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Hyper-V and Hyper-threading: On or off?
Can you help me with my software licensing issue?

I've seen lots of people saying we should turn hyperthreading on on hyper-v hosts, but I've got a dilemma.

We're going to be running SQL Server 2012 Enterprise on a 2012 hyper-V cluster. This is licenced per core, and in a virtual hyperthreaded environment I think that core is a thread, not a full core. It's also quite pricey compared to the hardware cost :-)

If our SQL Server instances start being CPU-bound, how much extra processing power would we get from 4 non-hyperthread cores vs 4 threads (ie equiv to 2 cores)?

Should I be considering running my hyper-v environment with hyperthreading turned off?

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marked as duplicate by Scott Pack, voretaq7 Oct 22 '12 at 22:02

This question has been asked before and already has an answer. If those answers do not fully address your question, please ask a new question.

Benchmark it with a representative workload. – Michael Hampton Oct 22 '12 at 20:29
Yes, benchmarking would be an obvious part of the answer. Unfortunately I can't do that right now, hence my question. – Clive George Oct 22 '12 at 20:31
It's not really the licensing question I'm trying to answer - I'm fairly confident I understand that (though if people can tell me I'm wrong that would be great :-) ). It's the performance question, ie what does hyperthreading give me or how much do I lose turning it off. – Clive George Oct 22 '12 at 21:35
Ignore my comment, just saw your update. – Mark Henderson Oct 22 '12 at 21:36
Hyperthreading doesn't affect your licensing, which is by physical processor, not core or thread. – Jake Oshins Oct 22 '12 at 21:36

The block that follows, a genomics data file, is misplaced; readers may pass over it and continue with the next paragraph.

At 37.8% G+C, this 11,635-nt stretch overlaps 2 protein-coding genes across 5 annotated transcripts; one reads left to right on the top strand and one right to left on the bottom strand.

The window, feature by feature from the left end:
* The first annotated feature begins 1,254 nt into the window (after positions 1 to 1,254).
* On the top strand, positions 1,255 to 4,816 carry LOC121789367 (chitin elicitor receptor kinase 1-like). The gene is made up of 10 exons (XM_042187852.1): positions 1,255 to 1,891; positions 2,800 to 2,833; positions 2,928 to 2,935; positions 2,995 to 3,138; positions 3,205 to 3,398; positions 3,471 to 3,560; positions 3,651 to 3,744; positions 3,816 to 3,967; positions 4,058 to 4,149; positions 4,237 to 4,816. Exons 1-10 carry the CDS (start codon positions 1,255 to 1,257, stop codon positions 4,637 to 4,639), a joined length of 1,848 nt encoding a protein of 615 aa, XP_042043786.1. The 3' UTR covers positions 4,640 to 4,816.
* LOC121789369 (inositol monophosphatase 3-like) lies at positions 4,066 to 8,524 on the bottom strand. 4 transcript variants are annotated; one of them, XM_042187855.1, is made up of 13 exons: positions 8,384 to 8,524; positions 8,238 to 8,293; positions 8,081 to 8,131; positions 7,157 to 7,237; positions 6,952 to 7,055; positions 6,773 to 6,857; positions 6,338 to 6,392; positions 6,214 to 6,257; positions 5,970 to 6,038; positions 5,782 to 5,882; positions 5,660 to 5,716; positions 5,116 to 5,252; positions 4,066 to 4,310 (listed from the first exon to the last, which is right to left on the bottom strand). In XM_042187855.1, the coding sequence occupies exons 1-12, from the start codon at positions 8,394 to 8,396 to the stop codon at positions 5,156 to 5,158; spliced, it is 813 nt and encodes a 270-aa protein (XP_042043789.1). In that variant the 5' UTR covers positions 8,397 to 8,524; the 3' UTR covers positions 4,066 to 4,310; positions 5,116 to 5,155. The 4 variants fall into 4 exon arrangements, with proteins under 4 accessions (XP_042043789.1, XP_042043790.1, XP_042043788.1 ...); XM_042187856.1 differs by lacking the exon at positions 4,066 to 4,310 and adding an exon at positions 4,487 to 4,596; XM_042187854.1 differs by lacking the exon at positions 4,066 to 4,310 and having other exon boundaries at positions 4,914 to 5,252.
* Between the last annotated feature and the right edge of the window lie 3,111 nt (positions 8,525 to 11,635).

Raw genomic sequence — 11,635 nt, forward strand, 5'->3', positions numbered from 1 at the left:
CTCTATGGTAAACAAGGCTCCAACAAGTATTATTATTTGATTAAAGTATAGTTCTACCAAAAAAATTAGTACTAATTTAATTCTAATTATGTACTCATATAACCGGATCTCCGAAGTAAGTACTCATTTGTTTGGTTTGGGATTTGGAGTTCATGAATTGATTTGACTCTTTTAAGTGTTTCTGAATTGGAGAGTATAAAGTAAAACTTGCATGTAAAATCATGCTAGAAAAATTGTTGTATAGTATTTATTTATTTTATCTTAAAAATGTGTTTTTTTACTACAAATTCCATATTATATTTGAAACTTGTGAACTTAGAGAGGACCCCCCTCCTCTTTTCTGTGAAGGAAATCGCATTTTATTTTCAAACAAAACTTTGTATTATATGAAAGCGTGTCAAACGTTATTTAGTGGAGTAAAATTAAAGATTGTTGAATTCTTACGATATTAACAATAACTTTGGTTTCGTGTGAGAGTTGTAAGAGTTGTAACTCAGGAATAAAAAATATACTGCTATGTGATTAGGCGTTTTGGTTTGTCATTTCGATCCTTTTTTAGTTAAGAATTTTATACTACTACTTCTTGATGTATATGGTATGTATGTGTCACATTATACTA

Look at licensing at the host level instead of the VM level. If your cost has 24 cores and you've got two hosts you'll need to license 48 cores. If your VMs total up to 60 vCPUs it'll be cheaper to license at the host level.

This requires that you have SA and an EA, but if you are buying this much software you'll want these anyway.

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Thanks, I did consider this one. But there's way more host CPUs than SQL Server ones so it's a bit expensive. If it was for a dedicated SQL Server farm, especially with each instance consuming a small amount, it would definitely be something I'd do, but it's more general purpose than that. – Clive George Oct 22 '12 at 20:49
What some people are doing is having two farms, one for SQL and one for the everything. With VM licensing yes you have to pay even if the host puts your vCPU on a HyperThreaded core. That being the case turning off HyperThreading may make sense. – mrdenny Oct 22 '12 at 20:55

For a comparable reason we're running our oracle server in a virtual machine BUT the host has only one socket, limited amount of memory and no access to the SAN. We have virtualized it mainly to be able to do snapshots and fast recovery and switchover to a new machine.

Oracles license management is insane... Every core wich can access the database server in a virtualized environment has to be paid. If we commected this server to our San we had to pay for all cores in the San capable of accessing the disc. So MS licensing cant be THAT bad...

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Oh yes, oracle and virtualisation just don't mix at all :-) (ok, there are some, but not mainstream - eg LPARs on AIX) – Clive George Oct 22 '12 at 21:33

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